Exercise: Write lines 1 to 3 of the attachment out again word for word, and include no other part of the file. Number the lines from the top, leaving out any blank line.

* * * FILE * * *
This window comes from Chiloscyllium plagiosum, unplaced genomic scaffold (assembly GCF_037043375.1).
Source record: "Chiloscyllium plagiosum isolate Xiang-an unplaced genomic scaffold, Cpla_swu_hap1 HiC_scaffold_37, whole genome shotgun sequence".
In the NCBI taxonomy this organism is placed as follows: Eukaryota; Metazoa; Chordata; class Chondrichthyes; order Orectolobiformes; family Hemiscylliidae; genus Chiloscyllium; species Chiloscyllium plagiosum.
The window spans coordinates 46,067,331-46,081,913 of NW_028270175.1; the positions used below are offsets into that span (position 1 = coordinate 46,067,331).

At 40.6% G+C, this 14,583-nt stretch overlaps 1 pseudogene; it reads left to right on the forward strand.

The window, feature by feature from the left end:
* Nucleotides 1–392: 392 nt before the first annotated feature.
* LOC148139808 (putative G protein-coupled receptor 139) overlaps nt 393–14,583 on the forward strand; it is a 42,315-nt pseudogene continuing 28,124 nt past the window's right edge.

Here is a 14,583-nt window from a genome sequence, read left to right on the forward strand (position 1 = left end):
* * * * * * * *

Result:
This window comes from Chiloscyllium plagiosum, unplaced genomic scaffold (assembly GCF_037043375.1).
Source record: "Chiloscyllium plagiosum isolate Xiang-an unplaced genomic scaffold, Cpla_swu_hap1 HiC_scaffold_37, whole genome shotgun sequence".
In the NCBI taxonomy this organism is placed as follows: Eukaryota; Metazoa; Chordata; class Chondrichthyes; order Orectolobiformes; family Hemiscylliidae; genus Chiloscyllium; species Chiloscyllium plagiosum.